Abstract: In an effort to study flow experiences in the context of less structured knowledge work (KW), we explored a paradigm we call controlled experience sampling (cESM). Participants worked on a naturalistic, cognitive task (a personal scientific thesis), and a difficulty-manipulated math task. Results show that the cESM approach elicits a consistent flow experience with intensities as least as high as in the math task flow condition. An interesting finding is that given similar flow intensities, different perceptions of stress arise between the two paradigms. EEG results from both tasks suggest increased frontal upper alpha band (10-12Hz) activity with increased task attention, that has higher temporal stability in flow than in a boredom condition, and that is laterally indifferent. Integrating with the presently available literature, the results further consolidate an understanding of flow as a state of fronto-lateral activation.

Area 3 - Methodologies and Methods

Short Papers
Paper Nr: 4
Title:

Integrated Protocol for Objective Pain Assessment

Authors:

Maria Ghita, Mihaela Ghita, Clara Ionescu and Dana Copot

Abstract: In the absence of any standardized objective aid for measuring pain levels in human body, a manifold of subjective tools have been developed to monitor chronic pain patients and intra-/post-operative analgesic drug management. However, due to the subjective nature of the evaluation methods and tools, pain remains a challenging phenomenon to be characterised for objective assessment and monitoring. In this paper we briefly describe a protocol and methodology for non-invasive evaluation of pain as result of nociceptor stimulation via skin impedance measurements. Both time-frequency domain analysis is performed, providing interesting observations.

Paper Nr: 13
Title:

Deep Learning in EMG-based Gesture Recognition

Authors:

P. Tsinganos, B. Cornelis, J. Cornelis, B. Jansen and A. Skodras

Abstract: In recent years, Deep Learning methods have been successfully applied to a wide range of image and speech recognition problems highly impacting other research fields. As a result, new works in biomedical engineering are directed towards the application of these methods to electromyography-based gesture recognition. In this paper, we present a brief overview of Deep Learning methods for electromyography-based hand gesture recognition along with an analysis of a modified simple model based on Convolutional Neural Networks. The proposed network yields a 3% improvement on the classification accuracy of the basic model, whereas the analysis helps in understanding the limitations of the model and exploring new ways to improve the performance.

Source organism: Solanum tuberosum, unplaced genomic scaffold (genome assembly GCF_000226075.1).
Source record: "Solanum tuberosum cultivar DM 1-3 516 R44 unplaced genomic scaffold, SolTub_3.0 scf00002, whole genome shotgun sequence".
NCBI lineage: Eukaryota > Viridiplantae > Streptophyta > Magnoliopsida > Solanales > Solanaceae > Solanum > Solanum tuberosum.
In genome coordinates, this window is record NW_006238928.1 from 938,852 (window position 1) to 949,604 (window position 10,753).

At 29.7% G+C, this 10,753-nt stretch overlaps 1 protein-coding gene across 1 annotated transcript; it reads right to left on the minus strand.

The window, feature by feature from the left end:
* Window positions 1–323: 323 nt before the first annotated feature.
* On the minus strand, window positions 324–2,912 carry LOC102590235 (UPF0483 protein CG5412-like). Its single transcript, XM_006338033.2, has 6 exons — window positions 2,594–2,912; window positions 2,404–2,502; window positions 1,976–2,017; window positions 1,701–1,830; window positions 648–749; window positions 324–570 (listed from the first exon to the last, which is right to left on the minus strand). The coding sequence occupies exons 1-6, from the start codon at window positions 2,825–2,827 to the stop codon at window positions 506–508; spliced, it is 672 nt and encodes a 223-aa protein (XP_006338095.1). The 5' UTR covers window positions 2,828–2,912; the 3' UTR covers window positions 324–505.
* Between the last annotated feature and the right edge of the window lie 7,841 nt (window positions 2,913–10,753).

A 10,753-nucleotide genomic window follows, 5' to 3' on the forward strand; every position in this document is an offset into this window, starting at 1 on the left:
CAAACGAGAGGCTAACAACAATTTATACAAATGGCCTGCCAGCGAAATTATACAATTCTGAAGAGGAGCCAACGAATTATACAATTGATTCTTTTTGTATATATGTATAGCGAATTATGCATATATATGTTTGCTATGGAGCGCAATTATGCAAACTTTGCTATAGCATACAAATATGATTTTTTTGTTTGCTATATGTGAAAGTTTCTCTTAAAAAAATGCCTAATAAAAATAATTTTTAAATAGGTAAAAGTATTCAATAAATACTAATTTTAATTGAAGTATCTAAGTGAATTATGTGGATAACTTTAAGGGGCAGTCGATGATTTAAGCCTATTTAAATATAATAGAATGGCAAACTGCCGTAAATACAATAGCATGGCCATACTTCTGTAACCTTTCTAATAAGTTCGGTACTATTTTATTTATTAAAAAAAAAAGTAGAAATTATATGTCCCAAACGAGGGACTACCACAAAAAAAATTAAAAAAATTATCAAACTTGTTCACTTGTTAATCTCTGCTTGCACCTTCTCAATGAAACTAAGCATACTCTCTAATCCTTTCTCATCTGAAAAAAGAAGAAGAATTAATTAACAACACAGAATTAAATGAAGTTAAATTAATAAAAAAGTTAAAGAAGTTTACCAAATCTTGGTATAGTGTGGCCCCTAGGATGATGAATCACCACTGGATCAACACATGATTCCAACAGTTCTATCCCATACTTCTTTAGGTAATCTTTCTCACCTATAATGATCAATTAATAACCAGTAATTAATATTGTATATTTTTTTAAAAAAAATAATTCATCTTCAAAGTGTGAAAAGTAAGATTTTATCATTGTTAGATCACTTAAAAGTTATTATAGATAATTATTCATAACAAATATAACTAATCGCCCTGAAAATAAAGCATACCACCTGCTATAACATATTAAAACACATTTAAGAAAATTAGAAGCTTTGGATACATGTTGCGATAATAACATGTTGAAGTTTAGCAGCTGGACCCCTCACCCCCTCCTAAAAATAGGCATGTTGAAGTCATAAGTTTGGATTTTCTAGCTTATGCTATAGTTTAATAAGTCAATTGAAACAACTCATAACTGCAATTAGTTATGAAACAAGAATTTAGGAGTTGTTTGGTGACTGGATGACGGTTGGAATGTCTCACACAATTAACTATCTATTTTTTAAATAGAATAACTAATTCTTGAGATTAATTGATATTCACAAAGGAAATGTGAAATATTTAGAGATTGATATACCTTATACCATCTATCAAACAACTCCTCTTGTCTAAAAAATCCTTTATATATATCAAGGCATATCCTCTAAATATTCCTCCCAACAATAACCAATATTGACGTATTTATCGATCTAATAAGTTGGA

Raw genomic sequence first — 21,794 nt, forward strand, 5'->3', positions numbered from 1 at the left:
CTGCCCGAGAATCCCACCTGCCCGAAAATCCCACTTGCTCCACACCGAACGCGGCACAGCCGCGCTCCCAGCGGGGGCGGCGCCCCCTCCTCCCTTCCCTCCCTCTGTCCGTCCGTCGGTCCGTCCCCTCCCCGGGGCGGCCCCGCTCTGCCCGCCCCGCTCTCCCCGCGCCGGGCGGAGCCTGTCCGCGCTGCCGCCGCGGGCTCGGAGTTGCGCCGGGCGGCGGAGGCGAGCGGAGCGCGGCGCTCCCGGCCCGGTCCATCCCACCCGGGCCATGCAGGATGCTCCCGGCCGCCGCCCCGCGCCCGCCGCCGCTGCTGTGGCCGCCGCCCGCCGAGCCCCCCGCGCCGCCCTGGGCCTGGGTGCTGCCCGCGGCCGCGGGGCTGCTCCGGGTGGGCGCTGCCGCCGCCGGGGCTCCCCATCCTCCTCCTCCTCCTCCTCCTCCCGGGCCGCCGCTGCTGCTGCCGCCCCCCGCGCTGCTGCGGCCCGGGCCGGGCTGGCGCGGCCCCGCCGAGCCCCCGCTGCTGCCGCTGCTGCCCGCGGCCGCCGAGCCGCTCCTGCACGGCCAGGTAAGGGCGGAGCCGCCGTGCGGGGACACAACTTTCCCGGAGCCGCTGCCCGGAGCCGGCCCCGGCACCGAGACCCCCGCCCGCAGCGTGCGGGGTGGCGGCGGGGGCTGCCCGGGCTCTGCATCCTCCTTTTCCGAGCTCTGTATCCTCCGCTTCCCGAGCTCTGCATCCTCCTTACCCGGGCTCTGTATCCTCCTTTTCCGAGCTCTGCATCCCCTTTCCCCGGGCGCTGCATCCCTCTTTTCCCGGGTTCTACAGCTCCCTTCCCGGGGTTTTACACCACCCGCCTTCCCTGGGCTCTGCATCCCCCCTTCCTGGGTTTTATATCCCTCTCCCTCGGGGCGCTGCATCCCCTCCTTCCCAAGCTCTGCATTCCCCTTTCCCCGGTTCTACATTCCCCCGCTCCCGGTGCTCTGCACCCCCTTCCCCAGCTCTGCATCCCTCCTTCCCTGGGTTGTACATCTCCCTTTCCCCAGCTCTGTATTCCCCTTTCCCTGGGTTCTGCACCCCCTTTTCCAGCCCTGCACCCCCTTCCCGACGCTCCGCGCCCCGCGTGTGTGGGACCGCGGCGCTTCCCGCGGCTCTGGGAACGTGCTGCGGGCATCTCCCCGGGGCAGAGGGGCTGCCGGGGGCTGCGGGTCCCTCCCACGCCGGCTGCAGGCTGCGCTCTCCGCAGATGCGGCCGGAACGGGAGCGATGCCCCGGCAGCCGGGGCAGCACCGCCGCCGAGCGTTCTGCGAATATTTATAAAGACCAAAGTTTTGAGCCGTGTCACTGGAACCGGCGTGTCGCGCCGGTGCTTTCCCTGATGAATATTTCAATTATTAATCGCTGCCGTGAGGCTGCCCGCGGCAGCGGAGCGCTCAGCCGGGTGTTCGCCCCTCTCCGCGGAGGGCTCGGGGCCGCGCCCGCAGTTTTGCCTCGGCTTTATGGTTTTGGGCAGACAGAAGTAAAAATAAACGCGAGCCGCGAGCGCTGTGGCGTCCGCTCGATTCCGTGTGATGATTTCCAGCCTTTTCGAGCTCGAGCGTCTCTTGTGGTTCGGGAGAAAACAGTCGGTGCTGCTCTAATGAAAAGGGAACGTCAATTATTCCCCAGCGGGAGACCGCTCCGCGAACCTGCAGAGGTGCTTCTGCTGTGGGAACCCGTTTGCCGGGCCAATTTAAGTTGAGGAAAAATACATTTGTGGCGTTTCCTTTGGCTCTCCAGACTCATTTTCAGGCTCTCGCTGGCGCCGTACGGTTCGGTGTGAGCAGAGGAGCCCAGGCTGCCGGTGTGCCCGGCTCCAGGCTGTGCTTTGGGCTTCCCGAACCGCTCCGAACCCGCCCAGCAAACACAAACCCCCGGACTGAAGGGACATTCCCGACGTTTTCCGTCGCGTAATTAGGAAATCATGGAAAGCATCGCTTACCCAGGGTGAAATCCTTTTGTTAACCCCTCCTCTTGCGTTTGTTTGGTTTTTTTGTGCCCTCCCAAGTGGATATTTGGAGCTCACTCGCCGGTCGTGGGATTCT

Paper Nr: 15
Title:

Empirical Evaluation of the Potential of Low-cost and Open Source “On-the-Person” ECG for Cardiopathy Pre-screening

Authors:

Hélio B. M. Lourenço, Víctor Sanfins, Sílvia Ala, Francisco Barros, Hugo P. Silva and Manuel J.C.S. Reis

Abstract: Electrocardiographic (ECG) data analysis can reveal crucial information about the cardiovascular physiological phenomenon, which is modulated by the Autonomic Nervous System. Hereupon, beyond cardiovascular diagnosis, ECG markers can also reflect workload levels, or even physical and mental performance, through Heart Rate Variability (HRV) analysis. Building upon previous work found within the state-of-the-art, this pilot research explores the potential of using a low-cost device for cardiopathy pre-screening, through ECG signal analysis. With the aim of performing the rhythmical analysis, we performed empirical tests from a population of 21 control subjects in a resting position, and an additional 2 subjects, one of them in dynamic condition, in the scope of an exploratory research, using ECG wave segments analysis and HRV features extraction for numerical analysis. Results have demonstrated that the signal quality allows reliable ECG acquisition for further rhythmical and HRV analysis, in stationary and dynamic monitoring, for the bipolar leads applied. There was also evidence to suggest a benefit from including ECG morphological analysis with this hardware and software setup for prevention and diagnosis of cardiovascular disorders, although requiring further investigation.

Paper Nr: 16
Title:

How Wild Is Too Wild: Lessons Learned and Recommendations for Ecological Validity in Physiological Computing Research

Authors:

Elise Labonte-LeMoyne, François Courtemanche, Marc Fredette and Pierre-Majorique Léger